Those who want talk about replacing Trident, for whatever reason, sometimes suggest we should develop a new missile to be attached to our Typhoon and/or Tornado jets. This appears to be a somewhat foolish suggestion since it would mean discarding the Trident missiles which are viable for another 30+ years and additionally it would reduce our nuclear range to some 2,500 miles which basically only covers all of our European allies and Moscow. Obviously, we could refuel our planes mid-air but needing the bulk of your military infrastructure to be intact rather detracts from the desired effect.

Others seem to want us to scrap the Trident missiles and invest in our own land-based ICBM system. I've never really understood this proposal at all, it largely seems to revolve around not using "foreign" technology and creating more British jobs. Obviously as a classical liberal these ideas are quite alien to me and I'm not going to bother discussing them here. There are other problems though to us "going alone". A British made missile would most likely be ridiculously expensive to research, design, build and test and would probably never match, let alone exceed, the quality already found in the American Trident system. Trident has had 135 consecutive successful tests over the past 23 years; what other weapon system in history can boast that sort of success rate?

The only suggestion which is even slightly viable is that of simply installing our existing Trident missiles in military bases in the UK. This isn't an awful idea as they have a 7,000 mile range and therefore would cover most of the world (ironically, one of the five or so countries they couldn't hit is Argentina, the closest thing we have to an enemy). We do have plenty of overseas bases in which we could extend our coverage though so it was universal but do we really want to stick nukes on the Falklands or other Southern Atlantic/Pacific islands? Not only would this be unwise due to the vulnerability to foreign/terrorist attack of these areas but it would be in breach of various nuclear non-proliferation treaties that we've already signed.

What's so good about Trident?

The problem with all the above suggestions is that a foreign power might well figure out where we were keeping our warheads and neutralise them with either a conventional or nuclear attack. It might seem incredibly unlikely that anyone who chose to make an enemy of us would be able to take care of all our nukes before we could launch them and you are correct to think that but it misses two fundamental points.

Firstly, those of us who don't ever actually want to see another atomic bomb used in anger would want to give a British Prime Minister the time and space needed to make this incredibly difficult decision. Knowing your retaliatory option is vulnerable to destruction at any time could well lead to hasty and regrettable decisions. Secondly, the weaker your nuclear defence the more likely an enemy is to think it can be taken care of and therefore the higher the chance is that it will have to be used.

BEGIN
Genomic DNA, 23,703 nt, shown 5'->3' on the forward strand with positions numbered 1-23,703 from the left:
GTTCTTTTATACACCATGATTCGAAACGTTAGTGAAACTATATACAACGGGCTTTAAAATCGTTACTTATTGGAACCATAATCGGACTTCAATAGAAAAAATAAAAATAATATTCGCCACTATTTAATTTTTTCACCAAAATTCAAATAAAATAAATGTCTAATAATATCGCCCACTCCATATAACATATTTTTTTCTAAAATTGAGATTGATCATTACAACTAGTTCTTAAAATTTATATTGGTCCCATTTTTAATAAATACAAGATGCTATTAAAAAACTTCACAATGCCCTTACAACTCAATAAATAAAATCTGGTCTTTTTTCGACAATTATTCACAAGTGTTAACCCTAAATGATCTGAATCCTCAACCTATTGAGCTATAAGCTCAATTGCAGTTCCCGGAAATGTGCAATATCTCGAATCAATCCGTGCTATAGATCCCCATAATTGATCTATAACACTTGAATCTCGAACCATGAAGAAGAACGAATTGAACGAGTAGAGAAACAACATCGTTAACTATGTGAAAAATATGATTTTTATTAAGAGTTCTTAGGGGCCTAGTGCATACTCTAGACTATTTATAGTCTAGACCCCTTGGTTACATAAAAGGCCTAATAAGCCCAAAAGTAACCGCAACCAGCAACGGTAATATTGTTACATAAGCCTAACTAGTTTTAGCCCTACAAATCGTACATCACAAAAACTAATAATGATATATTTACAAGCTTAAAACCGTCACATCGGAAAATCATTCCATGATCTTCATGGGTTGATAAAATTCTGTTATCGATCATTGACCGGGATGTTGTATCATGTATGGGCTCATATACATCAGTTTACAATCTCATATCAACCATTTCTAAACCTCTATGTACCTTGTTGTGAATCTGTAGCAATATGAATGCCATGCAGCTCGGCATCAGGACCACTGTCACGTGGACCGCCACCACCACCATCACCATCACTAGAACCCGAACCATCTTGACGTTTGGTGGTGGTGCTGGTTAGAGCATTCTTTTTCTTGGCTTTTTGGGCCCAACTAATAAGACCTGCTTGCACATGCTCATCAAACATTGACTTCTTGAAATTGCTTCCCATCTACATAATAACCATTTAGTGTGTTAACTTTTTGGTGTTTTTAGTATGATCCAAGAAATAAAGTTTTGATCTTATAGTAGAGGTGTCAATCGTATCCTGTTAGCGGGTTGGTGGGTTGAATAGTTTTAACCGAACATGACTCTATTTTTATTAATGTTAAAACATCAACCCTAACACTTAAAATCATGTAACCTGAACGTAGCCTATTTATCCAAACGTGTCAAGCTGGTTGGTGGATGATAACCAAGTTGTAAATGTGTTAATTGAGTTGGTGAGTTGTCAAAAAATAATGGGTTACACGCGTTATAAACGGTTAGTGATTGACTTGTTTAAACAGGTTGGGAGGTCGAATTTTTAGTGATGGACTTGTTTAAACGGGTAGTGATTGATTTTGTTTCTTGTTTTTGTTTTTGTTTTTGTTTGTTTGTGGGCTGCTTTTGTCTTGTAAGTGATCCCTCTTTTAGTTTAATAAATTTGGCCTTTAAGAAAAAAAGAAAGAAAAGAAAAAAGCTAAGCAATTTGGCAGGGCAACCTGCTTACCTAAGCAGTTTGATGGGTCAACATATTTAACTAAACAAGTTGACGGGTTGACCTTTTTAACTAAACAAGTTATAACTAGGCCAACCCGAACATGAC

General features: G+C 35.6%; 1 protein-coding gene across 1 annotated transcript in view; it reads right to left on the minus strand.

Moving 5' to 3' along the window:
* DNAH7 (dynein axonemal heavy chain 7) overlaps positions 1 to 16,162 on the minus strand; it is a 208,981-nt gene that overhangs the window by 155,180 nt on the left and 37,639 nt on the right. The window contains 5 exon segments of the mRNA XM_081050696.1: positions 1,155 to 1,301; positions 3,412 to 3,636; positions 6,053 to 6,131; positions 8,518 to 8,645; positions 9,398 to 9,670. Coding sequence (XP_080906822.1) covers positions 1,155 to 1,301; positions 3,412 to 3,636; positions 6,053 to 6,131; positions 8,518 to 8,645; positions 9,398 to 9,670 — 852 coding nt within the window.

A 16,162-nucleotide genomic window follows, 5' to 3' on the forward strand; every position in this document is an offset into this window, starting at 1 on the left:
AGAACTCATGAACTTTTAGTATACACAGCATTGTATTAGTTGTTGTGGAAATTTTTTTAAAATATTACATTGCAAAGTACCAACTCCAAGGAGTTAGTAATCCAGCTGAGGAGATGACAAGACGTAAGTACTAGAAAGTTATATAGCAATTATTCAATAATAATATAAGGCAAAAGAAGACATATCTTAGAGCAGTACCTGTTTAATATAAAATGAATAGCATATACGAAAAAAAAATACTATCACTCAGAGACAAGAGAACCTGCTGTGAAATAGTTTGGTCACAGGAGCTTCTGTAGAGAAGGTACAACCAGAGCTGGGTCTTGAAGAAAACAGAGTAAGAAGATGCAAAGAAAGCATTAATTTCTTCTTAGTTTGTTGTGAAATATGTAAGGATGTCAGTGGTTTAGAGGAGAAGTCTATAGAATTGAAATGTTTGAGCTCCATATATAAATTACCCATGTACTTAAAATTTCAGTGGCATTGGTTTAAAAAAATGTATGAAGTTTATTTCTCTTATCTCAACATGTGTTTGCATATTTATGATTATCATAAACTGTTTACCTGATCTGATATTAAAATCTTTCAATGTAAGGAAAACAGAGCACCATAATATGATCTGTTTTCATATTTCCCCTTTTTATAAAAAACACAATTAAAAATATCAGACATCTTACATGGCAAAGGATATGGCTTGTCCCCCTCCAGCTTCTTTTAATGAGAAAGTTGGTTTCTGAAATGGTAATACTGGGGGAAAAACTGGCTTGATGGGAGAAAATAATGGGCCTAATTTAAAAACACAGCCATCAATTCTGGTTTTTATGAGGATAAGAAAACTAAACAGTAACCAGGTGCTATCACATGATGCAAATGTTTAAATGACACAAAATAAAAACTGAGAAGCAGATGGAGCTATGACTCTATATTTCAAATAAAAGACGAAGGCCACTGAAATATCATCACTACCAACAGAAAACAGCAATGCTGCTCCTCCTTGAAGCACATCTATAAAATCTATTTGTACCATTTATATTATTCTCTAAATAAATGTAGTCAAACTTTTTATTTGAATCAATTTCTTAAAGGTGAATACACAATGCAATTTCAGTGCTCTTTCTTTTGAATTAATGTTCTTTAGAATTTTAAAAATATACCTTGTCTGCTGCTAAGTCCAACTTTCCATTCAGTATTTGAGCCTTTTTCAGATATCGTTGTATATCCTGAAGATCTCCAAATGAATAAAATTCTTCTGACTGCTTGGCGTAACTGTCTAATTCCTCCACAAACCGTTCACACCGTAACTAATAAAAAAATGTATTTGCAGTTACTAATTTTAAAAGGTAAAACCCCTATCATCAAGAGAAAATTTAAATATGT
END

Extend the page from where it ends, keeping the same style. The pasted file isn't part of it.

Let's remember, the objective is to never use our deterrent, obviously at the point we did the deterrent would become an actual weapon and the policy will have failed. It may seem like a perverse idea but the intention of us developing nuclear weapons is not to actually possess them as such, possessing them is merely the most convincing way of making somebody else think we have them and deterring them even considering the possibility of an attack.

How does our current system meet these stated requirements? We maintain a presence always at sea, in a submarine that's near impossible to detect. This gives us a clear option of "Second Strike" and therefore greatly increases the deterrent effect. There is a dangerous weakness in the current arrangements though; if the submarine currently on patrol is incapacitated for some reason then we're effectively temporarily vulnerable, although only as vulnerable as if we didn't have an underwater capacity to start with.

So why is anyone against Trident?

There's only two real groups who are strongly opposed to Trident; liberals and the military. Many liberals these days argue for maintaining a deterrent but not Trident, citing firstly its cost and secondly that our agenda has changed. Cost would would be a fine argument if Trident was expensive but it's not. The total amount we spend runs to some £3bn/year or about 0.2% of GDP. Yes, that money could be spent elsewhere but why not hypothetically cut it from the actual military budget? Pound for pound Trident keeps us much safer than the conventional military ever could. We'll spend some £100bn over the next 30 years on Trident but the total bill for the conventional military will cost us well in excess of £1tn (or roughly the same as our current total debt). If we wanted to cut military expenditure without affecting troops in Afghanistan, etc. we could do so by mothballing/reselling the bulk of our Eurofighters which will almost certainly never see real combat.

I believe it's fair to say that most liberals who want a "cheaper alternative" really don't want us to have a genuine deterrent at all and whilst I personally sympathise with their position recent history suggests this might be a little hasty. If you don't believe in a nuclear deterrent say so, don't try to sideline and weaken our existing deterrent.

The other group who come out opposed to Trident are the military themselves. For some reason we always seem to listen to our military commanders on policy matters but let's remember that they are there to manage defence in case of an attack, not prevent that attack ever occurring  After all, the military and our nuclear deterrent are in direct competition; a successful nuclear policy leads to a fall in their spending. Military chiefs are responsible foremost for ensuring the budgets for their own departments and ensuring that their subordinates get to do the one thing in life that they signed up to do; fight wars.